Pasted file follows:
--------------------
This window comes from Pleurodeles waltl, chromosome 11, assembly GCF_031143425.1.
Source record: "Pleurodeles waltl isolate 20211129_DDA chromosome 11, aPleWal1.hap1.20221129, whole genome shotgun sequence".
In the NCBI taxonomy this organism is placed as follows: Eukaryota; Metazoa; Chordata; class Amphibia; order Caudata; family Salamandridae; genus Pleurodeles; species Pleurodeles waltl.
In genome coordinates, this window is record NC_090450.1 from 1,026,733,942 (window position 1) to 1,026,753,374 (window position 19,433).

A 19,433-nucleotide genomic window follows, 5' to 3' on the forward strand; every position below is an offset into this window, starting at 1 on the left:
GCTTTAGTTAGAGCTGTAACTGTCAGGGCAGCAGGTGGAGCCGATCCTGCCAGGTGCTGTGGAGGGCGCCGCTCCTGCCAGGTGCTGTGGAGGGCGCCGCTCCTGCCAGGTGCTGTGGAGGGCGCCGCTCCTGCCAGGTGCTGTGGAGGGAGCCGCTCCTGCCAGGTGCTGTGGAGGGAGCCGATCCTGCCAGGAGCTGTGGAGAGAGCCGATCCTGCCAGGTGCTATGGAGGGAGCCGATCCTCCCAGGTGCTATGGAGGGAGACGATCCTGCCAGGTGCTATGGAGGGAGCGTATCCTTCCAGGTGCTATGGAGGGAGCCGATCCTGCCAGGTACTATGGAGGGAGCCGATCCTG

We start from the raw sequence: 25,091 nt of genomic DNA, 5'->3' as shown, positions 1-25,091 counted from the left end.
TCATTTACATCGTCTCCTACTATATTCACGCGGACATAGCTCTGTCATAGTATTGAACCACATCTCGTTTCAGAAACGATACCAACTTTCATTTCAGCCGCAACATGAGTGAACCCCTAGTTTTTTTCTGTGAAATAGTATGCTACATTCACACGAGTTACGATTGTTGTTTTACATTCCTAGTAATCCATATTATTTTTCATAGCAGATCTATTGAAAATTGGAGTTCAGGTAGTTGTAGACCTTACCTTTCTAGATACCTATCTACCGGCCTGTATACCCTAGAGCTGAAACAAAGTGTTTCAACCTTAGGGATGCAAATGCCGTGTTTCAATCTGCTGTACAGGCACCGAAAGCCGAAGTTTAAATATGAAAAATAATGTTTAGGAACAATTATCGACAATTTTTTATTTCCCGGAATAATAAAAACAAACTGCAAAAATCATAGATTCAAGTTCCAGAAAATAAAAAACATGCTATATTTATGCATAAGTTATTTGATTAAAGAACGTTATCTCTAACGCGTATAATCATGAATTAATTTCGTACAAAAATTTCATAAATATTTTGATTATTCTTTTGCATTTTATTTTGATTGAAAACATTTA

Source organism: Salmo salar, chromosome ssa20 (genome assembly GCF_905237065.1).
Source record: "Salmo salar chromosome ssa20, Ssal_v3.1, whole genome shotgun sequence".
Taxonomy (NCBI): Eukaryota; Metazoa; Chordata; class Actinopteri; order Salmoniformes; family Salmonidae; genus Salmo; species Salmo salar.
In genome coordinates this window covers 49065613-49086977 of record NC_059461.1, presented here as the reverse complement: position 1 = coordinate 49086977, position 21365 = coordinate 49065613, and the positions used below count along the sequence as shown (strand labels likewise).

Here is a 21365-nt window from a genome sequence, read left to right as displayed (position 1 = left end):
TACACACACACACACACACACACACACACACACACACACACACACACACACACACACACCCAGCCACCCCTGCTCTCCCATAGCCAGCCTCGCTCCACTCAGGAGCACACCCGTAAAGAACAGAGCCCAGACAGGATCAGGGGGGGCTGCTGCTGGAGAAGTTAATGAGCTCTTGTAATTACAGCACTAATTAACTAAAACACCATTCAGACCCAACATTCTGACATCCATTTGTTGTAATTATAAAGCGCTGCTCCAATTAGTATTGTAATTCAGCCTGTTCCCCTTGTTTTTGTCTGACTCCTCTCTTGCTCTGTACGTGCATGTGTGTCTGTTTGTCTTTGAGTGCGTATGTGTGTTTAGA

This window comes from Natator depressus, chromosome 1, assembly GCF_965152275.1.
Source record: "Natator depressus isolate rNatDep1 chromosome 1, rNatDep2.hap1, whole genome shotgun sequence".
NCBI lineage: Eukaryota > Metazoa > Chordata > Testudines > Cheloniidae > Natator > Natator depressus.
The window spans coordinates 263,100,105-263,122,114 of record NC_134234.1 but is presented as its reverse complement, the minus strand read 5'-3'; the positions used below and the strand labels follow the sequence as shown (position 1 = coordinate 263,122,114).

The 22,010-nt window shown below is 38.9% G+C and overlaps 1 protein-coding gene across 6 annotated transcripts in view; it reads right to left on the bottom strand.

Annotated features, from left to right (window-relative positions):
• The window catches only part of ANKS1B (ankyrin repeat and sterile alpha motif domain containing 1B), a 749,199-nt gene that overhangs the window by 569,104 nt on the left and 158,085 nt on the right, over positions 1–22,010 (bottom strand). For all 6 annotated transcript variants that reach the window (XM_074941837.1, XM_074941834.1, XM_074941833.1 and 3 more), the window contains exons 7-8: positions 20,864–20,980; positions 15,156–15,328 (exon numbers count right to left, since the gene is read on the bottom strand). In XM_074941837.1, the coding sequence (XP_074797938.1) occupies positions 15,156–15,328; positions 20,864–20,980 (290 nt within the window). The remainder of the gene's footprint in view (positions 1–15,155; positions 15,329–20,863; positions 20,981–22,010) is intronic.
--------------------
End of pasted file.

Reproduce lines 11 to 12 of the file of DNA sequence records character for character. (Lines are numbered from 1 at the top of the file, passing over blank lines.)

Taxonomy (NCBI): Eukaryota; Metazoa; Chordata; class Actinopteri; order Salmoniformes; family Salmonidae; genus Salmo; species Salmo salar.
In genome coordinates this window covers 49065613-49086977 of record NC_059461.1, presented here as the reverse complement: position 1 = coordinate 49086977, position 21365 = coordinate 49065613, and the positions used below count along the sequence as shown (strand labels likewise).